Catch Word #163 – Testing the waters

Sometimes it’s smart to be cautious. In this episode, we take a look at three expressions that are used when you want to get more information about a situation before making a decision or a commitment. Join Harp and Andrew as they chat about getting the details and explain how and when these expressions can be used.

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Expressions included in the Learning Materialstestingthewater

  • To suss something out
  • To test the waters
  • To workout
  • High-intensity interval training
  • Cheap
  • To put out feelers
  • A headhunter
  • To make a leap
  • To float an idea
  • To get the nerve to do something
  • To cross your fingers
  • In the first place

Sample transcript

Andrew: So, Harp, how have you been doing this week?

Harp: I’ve been pretty good. Busy, busy, but I’m good. How about you?

Andrew: You know what? I had an awful week.

Harp: Oh no! Why?

Andrew: I have been just completely sick all week.

Harp: Aw. Well, I hope you feel OK now.

Andrew: I feel a little bit better but you might be able to hear in my voice today; it’s a little funny, because I’m just a little congested.

Harp: OK. Well it sounds OK to me, so I hope the listeners are OK with it as well. Let’s get started?

Andrew: Yeah. Let’s start with today’s episode. Today we have a Catch Word episode.

Harp: Yes. So that’s where we look at some expressions, we explain them, we give you some examples, and we just teach them to you.

Andrew: And today’s expressions are all related to a certain type of situation. And before you commit to doing something, you want to get more information. You want to suss the situation out.

Harp: Yeah. So it’s when you’re being kind of cautious and you’re kind of examining the options before you decide to commit to an action.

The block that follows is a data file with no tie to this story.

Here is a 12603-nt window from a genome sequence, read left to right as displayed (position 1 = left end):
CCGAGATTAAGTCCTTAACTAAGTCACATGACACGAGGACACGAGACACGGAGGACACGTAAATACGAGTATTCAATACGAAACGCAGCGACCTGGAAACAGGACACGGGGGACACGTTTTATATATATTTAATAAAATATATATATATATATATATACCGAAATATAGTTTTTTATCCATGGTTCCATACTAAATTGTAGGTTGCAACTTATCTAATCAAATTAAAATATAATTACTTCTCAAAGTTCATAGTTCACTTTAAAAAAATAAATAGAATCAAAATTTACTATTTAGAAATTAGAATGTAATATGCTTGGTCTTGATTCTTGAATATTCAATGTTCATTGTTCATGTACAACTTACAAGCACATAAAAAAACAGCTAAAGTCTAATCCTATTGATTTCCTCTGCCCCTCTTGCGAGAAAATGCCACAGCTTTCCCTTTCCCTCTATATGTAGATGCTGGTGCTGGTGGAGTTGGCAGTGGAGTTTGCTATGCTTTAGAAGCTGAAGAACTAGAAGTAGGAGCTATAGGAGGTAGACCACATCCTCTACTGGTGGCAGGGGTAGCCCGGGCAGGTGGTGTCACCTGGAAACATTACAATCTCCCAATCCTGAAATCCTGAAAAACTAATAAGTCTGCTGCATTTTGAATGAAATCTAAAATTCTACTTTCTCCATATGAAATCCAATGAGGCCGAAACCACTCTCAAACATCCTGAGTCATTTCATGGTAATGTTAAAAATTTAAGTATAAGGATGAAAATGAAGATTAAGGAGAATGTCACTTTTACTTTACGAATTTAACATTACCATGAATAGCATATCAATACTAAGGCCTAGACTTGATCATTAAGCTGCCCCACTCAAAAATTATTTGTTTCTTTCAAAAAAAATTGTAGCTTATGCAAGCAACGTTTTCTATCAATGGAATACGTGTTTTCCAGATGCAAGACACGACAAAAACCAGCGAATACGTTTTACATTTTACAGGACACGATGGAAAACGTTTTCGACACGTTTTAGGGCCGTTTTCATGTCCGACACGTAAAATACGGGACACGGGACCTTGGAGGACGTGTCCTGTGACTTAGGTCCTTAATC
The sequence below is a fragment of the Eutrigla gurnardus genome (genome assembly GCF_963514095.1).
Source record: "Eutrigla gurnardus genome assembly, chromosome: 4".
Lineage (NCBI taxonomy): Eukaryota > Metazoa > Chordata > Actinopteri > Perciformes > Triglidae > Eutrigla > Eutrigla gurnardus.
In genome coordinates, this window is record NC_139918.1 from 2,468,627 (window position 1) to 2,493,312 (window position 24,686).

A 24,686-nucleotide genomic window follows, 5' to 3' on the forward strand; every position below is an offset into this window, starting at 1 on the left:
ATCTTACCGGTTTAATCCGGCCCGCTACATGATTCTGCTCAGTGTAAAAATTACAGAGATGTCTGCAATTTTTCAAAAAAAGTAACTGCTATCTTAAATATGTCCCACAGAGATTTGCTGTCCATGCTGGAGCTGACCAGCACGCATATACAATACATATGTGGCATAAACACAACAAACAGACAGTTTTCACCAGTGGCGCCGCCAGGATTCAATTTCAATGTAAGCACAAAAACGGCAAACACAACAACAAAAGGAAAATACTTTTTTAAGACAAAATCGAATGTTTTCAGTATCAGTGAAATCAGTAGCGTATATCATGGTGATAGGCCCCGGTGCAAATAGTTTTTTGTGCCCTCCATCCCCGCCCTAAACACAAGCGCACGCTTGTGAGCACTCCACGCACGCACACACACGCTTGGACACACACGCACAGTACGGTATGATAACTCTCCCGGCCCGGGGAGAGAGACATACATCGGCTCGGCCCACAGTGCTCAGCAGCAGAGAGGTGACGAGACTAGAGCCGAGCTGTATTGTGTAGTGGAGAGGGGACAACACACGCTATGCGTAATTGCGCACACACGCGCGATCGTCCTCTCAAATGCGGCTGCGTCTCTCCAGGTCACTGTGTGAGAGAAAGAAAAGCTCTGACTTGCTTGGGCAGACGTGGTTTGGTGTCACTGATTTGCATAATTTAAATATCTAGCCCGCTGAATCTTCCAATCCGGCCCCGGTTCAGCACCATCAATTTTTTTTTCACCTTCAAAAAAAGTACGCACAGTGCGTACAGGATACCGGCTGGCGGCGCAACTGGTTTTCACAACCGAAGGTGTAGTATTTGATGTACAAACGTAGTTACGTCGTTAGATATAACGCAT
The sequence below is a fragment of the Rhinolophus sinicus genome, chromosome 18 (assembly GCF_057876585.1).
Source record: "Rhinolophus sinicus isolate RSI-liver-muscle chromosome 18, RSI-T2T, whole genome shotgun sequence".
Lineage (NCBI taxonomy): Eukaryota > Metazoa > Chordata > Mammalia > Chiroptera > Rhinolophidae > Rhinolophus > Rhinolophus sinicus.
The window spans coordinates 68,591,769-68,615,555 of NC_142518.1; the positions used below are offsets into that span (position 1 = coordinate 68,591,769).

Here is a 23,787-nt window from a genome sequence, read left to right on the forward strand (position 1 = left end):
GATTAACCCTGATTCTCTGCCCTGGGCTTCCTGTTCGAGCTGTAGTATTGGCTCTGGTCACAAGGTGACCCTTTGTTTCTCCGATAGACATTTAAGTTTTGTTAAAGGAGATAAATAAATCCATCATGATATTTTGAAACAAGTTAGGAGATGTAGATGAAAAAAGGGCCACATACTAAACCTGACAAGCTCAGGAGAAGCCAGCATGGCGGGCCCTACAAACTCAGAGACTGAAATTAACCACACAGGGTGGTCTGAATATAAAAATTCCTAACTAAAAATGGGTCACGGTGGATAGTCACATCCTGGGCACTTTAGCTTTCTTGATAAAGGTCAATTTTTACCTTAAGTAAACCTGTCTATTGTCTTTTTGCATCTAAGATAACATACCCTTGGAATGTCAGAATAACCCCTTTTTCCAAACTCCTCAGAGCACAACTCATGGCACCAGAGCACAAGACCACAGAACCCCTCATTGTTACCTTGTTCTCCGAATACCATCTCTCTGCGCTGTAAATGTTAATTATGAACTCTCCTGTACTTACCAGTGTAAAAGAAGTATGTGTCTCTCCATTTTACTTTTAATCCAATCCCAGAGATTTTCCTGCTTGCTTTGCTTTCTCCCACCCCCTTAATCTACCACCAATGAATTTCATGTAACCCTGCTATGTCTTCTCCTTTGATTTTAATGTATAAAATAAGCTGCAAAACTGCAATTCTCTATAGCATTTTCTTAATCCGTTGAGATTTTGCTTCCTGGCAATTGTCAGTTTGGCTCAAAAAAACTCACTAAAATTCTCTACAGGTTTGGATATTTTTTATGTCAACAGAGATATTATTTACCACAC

Andrew: Exactly. And I think we can just get to the expressions.

Harp: I think we should start. Andrew: So, our first expression is to test the waters.

Harp: Yes. To test the waters.

Andrew: Mmhmm. Plural, right? Waters.

Harp: Yes. I’ve heard some people say to test the water, but normally it’s to test the waters.

Andrew: Mmhmm. And what does to test the waters mean?

Harp: So basically, to test the waters means when you’re not really sure about an action so you’re approaching it very cautiously. You’re not making a rash decision. You’re being very cautious about it.

Andrew: Exactly. You’re testing something out, right?

Harp: Exactly. So you’re… You’re kind of maybe talking to some friends about an action and seeing how they’re going to react. Or you’re talking to your boss about a new project. You’re… You’re testing the waters to see if this is a good idea, a good action to take.

Andrew: Exactly. Because committing 100% to doing something right from the start sometimes is a foolish idea. You need to try things slowly.

Harp: Yup. You need to get all the information you can, get a lot of reactions from people before you make a final decision to act on something.

Andrew: Exactly. And so this is testing the waters. And this expression… I think it has an interesting origin.

Harp: Oh yeah? Tell me about it.

Andrew: Well, if you think, you know… Sometimes before you go swimming, you wanna put your hand or your foot into the water to test the temperature before you jump in, right?

Harp: Yes.

Andrew: And so, this is just literally an extension of that idea. Putting your finger in the water to test the temperature is the same thing as trying out something before you commit fully to that thing.

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